Growers are reminded to factor in frost mitigation into their seeding programs through the use of multiple wheat varieties and time of sowing.
WA Department of Agriculture and Food research officer Ben Biddulph said frost caused significant damage to crops in many parts of the grainbelt in the 2016 season, highlighting the importance of having a comprehensive frost management strategy in frost prone areas.
“To decrease the risk and impact of sporadic frosts, growers can use multiple varieties to target flowering throughout the optimal window,” Dr Biddulph said.
WA Department of Agriculture and Food trials, as part of the Grains Research and Development Corporation’s (GRDC) National Frost Initiative, compared a range of wheat varieties across a range of sowing times for their response to frost.
“After little rainfall in April 2017, many growers will dry sow their wheat crops, while in other areas of the grain belt that received patchy rainfall events, there has been some planting into wet profiles,” Dr Biddulph said.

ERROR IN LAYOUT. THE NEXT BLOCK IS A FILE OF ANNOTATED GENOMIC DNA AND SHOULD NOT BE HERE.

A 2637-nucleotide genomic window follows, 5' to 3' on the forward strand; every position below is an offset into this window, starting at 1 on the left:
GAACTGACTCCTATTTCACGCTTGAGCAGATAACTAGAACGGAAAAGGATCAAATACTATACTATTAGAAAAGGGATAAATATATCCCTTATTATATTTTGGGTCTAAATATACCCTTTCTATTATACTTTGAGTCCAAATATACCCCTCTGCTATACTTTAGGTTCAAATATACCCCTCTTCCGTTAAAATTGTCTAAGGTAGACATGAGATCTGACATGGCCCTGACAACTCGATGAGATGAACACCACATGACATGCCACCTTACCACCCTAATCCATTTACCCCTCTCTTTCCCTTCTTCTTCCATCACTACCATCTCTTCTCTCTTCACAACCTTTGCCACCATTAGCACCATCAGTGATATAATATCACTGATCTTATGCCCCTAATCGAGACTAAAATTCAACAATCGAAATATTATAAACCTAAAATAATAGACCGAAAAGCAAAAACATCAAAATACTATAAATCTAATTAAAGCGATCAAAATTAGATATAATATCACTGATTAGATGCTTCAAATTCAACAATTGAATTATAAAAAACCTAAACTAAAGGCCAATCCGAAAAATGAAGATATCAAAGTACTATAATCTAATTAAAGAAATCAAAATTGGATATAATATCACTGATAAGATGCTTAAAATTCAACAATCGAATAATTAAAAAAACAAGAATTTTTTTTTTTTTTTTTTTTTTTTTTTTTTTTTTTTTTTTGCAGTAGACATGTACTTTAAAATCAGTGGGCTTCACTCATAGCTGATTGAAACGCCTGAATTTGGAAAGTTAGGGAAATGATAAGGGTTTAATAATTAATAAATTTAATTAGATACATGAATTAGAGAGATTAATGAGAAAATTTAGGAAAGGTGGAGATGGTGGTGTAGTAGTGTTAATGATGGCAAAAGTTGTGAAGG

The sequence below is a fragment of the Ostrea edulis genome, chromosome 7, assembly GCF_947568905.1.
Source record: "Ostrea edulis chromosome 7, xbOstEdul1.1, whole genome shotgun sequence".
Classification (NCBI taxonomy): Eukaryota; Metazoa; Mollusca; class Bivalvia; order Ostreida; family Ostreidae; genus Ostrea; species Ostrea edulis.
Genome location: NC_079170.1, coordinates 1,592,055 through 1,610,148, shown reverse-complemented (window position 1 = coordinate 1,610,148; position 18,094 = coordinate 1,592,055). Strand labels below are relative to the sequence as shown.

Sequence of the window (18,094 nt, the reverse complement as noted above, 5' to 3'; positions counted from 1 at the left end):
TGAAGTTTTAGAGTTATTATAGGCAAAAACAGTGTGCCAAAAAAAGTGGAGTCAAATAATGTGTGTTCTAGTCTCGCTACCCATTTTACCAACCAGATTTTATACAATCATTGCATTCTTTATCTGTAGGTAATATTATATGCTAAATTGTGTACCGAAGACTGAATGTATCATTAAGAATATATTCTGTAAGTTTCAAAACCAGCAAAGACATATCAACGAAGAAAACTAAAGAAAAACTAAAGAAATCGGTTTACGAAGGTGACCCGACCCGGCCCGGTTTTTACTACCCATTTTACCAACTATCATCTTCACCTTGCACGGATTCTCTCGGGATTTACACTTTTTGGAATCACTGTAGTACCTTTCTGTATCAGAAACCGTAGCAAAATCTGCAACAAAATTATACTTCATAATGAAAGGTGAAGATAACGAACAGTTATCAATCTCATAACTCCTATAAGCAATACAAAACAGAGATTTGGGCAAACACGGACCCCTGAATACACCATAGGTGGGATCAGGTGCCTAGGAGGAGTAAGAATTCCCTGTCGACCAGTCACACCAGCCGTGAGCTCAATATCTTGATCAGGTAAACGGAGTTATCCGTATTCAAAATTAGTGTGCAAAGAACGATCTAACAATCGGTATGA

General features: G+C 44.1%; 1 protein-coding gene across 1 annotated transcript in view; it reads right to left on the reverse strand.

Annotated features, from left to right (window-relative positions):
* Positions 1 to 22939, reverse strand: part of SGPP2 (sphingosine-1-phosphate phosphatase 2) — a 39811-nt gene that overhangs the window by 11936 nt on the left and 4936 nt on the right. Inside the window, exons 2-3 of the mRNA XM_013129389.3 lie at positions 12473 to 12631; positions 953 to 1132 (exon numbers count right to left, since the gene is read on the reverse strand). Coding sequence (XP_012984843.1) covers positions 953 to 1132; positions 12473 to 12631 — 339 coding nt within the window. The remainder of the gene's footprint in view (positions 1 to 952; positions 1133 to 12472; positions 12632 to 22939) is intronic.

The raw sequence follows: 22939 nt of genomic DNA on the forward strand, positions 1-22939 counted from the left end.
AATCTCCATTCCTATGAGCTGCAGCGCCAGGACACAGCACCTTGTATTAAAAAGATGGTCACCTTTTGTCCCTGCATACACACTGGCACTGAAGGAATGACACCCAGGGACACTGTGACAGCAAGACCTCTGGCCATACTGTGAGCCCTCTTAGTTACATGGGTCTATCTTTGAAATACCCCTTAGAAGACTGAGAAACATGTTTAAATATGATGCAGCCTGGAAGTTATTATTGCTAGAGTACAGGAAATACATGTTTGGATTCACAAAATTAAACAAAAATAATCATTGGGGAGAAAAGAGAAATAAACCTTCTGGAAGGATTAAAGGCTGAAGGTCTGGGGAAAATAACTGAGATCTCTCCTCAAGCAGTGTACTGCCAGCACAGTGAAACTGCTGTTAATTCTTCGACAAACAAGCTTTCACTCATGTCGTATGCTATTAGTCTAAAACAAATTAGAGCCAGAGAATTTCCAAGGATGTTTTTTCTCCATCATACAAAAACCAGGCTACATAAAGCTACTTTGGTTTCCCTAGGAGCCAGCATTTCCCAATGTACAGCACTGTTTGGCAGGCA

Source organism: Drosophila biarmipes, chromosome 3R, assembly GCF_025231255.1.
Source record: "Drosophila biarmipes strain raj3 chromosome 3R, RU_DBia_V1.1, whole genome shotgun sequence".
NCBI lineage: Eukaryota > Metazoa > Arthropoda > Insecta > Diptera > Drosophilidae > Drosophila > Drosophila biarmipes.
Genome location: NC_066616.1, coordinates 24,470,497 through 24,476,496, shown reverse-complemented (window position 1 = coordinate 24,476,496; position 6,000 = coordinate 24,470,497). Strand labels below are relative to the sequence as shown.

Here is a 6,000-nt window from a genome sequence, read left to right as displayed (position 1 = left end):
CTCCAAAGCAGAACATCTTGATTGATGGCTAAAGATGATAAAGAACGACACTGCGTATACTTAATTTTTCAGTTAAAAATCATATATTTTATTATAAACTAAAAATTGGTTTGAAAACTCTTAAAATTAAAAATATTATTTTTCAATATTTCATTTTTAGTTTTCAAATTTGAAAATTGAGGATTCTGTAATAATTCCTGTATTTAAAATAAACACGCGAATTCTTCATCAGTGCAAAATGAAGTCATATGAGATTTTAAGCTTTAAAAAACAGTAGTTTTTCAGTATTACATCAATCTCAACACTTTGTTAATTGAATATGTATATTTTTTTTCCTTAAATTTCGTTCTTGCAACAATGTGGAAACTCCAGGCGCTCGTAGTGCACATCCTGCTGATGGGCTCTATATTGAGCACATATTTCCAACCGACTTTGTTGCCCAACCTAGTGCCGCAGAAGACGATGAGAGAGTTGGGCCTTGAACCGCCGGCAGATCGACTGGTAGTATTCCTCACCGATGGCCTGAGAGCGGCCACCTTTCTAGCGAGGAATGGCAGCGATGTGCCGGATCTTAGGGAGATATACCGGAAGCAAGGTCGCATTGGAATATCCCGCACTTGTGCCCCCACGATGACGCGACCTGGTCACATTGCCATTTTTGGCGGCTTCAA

“In both cases using both long and mid-spring maturity varieties will help manage frost risk.
“Research from the wheat frost benchmarking trial sites at Brookton demonstrated that the long and mid-long spring types, such as Yitpi and Magenta, sown into wet soil profiles return increased yield from moderately early sowing dates (early to mid May).
“The mid spring types such as Mace and Scepter are more suited to mid to late May sowing.
“To manage frost risk when dry sowing, planting a range of these maturity types can ensure the whole program does not have the same establishment and subsequent flowering window.”
Dr Biddulph said frost was difficult to manage.
“Variety by time of sowing will only form one part of a growers’ frost management strategy so it’s important to consider pre-season, in-season, and post frost event management tactics to customise a management plan,” he said.
More information is available from on the other tactics please refer to Managing frost risk Tips and Tactics on the GRDC website.